> right side.
>
> Chopping firewood and the heavy lifting apparently brought on the second hernia which was on my
> left side.For both operations they cut an incision and put synthetic mesh in to block the
> intestine and prevent it from pushing into the groin area.
>
> For both operations the doctors didn't have much of anything to say in regards to the recovery
> period except -"take it easy; don't exercise for a few weeks, and be sure not to lift anything
> that weighs more than 10 LBS.: for several weeks.
>
> Recovering from the first surgery was my first intensive introduction to PAIN and I now know, that
> it did not have to be that way! I was in bed for several days and everytime I had to get up out of
> bed to go to the bathroom, i experienced excruciating pain - it felt like acid was being poured on
> my groin area.
>
> Taking a leak wasn't a problem, it was getting my carcass out of bed that hurt so much. There was
> no pain while lying in bed. I'm usually fairly active physically, so for me this was hell. I
> falsly assumed that I was supposed to spend the first few days after the operation lying in bed -
> "taking it easy" -
>
> Don't make that mistake. STAY OUT OF BED - except during your normal sleeping hours... that is
> unless your doctor specifically tells you otherwise and move around - don't sit still for more
> than an hour or two at a time.
>
> THE BEST ADVICE
>
> The recovery room nurse for the second operation told me that the best way to minimize pain and to
> speed up the recovery would be to STAY UP, TO MOVE AROUND FREQUENTLY and TO STAY OUT OF BED as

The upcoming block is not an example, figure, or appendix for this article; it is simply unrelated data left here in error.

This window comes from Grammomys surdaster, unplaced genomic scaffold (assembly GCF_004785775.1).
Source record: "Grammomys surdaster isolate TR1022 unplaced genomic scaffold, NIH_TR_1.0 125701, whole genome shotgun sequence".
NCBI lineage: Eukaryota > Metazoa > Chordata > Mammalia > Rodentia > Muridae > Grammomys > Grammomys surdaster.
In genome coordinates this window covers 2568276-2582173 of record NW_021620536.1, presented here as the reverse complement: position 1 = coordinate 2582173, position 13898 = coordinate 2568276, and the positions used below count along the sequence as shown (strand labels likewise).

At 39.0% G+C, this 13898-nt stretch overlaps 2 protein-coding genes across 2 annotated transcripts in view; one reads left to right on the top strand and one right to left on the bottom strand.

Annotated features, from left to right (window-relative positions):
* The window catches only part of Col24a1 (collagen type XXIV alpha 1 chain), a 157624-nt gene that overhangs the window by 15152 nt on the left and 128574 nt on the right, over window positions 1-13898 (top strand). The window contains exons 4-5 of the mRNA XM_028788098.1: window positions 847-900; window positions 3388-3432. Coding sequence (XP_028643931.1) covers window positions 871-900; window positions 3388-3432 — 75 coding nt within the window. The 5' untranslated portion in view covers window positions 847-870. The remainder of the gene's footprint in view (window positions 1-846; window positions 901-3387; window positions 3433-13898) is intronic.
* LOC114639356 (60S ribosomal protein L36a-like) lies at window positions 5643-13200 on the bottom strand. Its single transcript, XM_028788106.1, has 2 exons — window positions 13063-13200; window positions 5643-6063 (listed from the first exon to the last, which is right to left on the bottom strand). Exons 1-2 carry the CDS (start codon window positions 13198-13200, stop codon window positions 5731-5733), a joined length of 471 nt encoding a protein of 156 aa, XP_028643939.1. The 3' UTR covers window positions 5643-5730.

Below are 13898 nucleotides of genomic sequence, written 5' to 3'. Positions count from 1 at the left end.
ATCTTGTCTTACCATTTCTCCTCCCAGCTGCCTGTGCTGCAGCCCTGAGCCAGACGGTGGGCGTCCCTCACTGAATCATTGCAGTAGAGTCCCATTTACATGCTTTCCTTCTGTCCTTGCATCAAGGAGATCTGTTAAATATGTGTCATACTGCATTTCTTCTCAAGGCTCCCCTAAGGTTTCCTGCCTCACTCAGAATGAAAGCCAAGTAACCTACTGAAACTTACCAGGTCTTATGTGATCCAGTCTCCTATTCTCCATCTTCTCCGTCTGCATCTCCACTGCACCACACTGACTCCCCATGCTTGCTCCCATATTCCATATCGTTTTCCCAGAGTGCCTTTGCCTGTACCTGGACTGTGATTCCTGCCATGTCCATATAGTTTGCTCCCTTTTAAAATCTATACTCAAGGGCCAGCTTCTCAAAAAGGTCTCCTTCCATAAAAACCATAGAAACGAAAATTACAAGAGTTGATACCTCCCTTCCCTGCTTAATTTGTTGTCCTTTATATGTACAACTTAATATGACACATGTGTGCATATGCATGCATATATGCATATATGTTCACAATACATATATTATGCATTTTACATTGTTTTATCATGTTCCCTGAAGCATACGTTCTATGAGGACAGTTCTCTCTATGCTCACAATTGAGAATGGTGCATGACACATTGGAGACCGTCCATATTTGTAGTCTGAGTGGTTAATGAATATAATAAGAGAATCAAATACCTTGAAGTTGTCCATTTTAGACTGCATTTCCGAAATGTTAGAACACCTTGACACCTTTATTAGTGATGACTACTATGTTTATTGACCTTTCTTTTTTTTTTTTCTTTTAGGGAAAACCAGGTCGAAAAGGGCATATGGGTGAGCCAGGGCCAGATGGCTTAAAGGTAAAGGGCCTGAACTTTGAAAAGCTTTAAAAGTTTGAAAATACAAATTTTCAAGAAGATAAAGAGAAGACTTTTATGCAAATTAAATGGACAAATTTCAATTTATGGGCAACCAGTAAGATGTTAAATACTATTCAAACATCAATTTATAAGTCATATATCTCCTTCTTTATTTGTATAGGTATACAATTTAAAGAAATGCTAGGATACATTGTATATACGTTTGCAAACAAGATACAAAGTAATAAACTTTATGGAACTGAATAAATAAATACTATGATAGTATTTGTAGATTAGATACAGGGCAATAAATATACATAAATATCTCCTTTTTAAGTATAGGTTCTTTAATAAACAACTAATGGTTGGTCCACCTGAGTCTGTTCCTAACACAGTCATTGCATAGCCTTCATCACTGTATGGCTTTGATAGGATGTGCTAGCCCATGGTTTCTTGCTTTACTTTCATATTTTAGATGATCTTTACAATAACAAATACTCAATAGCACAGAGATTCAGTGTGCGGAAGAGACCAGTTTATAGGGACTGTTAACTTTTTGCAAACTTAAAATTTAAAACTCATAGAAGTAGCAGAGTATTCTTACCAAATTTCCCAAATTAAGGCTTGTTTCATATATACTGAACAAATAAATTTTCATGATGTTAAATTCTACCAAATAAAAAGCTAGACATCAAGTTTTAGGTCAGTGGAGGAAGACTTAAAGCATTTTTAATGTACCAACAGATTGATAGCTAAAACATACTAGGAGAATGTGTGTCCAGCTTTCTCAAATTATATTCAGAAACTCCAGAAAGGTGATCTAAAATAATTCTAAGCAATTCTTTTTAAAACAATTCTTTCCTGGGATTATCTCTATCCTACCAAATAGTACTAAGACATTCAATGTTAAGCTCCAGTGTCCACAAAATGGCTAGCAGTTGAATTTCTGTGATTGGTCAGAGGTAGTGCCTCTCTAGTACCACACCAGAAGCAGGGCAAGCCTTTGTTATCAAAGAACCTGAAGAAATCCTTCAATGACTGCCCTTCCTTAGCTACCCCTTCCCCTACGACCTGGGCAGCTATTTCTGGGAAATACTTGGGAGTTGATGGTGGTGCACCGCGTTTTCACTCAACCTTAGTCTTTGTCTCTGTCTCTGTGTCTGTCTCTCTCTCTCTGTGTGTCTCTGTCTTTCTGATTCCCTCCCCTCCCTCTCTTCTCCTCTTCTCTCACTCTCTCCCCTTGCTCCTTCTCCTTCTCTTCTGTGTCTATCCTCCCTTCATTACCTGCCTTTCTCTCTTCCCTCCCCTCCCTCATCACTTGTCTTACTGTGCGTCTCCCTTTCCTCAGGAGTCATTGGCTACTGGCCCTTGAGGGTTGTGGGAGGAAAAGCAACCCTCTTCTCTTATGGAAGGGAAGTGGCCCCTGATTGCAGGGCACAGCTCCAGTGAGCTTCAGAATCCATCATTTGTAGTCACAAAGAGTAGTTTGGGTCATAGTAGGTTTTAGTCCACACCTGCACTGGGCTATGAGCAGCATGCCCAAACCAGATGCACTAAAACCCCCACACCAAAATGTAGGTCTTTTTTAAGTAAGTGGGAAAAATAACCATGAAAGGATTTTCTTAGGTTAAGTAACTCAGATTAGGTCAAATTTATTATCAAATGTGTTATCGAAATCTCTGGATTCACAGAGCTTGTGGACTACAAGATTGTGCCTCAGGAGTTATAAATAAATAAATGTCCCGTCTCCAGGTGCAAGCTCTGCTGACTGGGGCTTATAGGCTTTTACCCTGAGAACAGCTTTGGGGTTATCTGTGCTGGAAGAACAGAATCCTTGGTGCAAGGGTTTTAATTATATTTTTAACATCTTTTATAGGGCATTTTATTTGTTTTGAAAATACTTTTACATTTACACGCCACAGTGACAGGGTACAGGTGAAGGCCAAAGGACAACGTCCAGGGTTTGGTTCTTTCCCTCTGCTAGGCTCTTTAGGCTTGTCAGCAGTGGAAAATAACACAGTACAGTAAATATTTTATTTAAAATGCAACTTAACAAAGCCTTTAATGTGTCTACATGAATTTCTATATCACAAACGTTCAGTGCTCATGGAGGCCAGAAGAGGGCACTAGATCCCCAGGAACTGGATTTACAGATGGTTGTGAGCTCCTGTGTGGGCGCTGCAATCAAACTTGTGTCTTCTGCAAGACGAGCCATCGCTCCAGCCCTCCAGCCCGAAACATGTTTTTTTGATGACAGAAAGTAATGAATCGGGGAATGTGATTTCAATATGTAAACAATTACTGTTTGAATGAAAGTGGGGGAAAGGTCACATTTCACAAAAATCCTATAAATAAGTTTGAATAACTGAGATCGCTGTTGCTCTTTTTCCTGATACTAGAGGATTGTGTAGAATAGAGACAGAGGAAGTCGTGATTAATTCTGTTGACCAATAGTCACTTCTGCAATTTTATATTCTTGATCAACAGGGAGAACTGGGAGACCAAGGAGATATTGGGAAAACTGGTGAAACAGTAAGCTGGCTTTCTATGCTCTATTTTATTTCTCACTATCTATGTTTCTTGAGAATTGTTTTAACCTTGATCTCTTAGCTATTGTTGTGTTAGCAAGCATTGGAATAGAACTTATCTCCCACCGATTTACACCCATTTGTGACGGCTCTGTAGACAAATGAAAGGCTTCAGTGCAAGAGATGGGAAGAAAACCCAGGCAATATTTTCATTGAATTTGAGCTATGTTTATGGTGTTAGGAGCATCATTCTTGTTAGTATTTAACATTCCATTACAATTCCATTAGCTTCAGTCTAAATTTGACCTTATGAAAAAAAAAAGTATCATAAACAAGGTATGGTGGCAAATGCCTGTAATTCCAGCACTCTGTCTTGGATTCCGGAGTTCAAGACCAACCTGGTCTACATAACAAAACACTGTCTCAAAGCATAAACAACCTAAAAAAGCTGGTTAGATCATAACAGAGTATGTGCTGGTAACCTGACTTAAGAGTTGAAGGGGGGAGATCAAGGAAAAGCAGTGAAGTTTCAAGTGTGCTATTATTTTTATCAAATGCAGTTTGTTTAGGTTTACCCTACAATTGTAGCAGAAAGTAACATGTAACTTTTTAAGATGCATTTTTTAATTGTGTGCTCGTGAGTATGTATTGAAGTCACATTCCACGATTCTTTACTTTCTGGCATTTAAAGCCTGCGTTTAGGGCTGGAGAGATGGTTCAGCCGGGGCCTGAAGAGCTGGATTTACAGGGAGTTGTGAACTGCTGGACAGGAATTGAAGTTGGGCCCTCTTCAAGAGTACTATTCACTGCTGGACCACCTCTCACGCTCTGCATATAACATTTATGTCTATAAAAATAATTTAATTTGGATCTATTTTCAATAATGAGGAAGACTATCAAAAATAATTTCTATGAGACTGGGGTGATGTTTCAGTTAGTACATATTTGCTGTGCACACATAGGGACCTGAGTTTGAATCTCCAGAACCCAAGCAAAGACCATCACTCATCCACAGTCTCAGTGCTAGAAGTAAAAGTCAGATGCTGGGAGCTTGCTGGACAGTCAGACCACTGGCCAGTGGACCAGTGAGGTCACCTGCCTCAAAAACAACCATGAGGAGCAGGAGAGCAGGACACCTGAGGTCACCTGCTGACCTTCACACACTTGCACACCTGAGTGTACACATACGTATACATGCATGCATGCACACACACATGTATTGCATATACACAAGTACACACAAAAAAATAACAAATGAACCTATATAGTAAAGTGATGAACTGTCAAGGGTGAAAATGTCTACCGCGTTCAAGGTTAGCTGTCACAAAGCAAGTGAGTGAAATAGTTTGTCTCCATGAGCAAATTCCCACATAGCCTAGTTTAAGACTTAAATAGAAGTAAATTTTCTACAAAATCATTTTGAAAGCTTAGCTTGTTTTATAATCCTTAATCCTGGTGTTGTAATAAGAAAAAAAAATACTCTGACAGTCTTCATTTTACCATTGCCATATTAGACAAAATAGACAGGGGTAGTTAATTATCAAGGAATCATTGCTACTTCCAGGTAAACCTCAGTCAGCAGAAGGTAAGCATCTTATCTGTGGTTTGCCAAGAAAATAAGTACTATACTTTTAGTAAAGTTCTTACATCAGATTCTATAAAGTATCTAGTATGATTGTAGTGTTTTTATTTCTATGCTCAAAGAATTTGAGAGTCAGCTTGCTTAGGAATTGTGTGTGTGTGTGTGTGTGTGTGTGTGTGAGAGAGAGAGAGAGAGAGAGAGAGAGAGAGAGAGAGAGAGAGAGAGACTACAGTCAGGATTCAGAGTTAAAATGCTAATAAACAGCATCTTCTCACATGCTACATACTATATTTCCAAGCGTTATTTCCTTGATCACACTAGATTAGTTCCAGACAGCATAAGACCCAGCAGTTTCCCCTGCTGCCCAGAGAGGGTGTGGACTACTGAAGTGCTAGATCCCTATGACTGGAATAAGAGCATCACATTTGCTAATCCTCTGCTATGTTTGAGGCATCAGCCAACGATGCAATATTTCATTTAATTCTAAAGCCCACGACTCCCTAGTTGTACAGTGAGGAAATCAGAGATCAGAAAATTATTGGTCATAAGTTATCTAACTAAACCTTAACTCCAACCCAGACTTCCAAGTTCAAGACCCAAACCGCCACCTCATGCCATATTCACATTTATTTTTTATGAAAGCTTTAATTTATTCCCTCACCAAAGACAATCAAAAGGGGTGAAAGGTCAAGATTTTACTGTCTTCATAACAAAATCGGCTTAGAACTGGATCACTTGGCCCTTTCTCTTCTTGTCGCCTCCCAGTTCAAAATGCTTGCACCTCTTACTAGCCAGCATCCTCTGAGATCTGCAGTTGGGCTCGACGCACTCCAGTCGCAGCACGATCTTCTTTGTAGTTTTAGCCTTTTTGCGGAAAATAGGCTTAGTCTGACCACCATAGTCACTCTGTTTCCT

> much as possible
>
> He said to eat regular meals, to take walks, to sit up, to move around frequently, and to stay
> out of bed except for the normal 6-8 hours of sleep time at night. He also said to take the meds
> as needed
> - typically for the first 2 to 4 days. After that you should find that the need for them starts to
> taper off. Of course people recovering from these surgeries are not supposed to do any heavy
> lifting or running for a few weeks.
>
> After a night's sleep - the meds have worn off and without them - for at least the first couple of
> nights, getting out of bed would involve a lot of pain. So I've been taking a couple of the
> painkillers prescribed to me, in bed about 20 mins before I get out of bed.
>
> The recovery room nurse also told me to put my hand over the incision and gently/firmly press
> there before coughing, and to hold my hand there when walking if desired to provide additional
> support. I'm doing that some of the time and it does seem to be helping.
>
> He also said taking deep breaths every now and then, would help accelerate the healing - by
> increasing the oxygen intake.
>
> Also, you'll probably be walking slowly and like an old man (or woman) for a few days, but don't
> worry, that too will pass. You should get a little bit better every day.
>
> ================
>
> My surgery was at 9 am Wed morning and I was home at 4 pm the same day. I walked around a bit
> outside and inside and then took a nap for about an hour, got up and ate a light dinner, and
> walked around for about half an hour. I was up moving around the house - reading, computer, and tv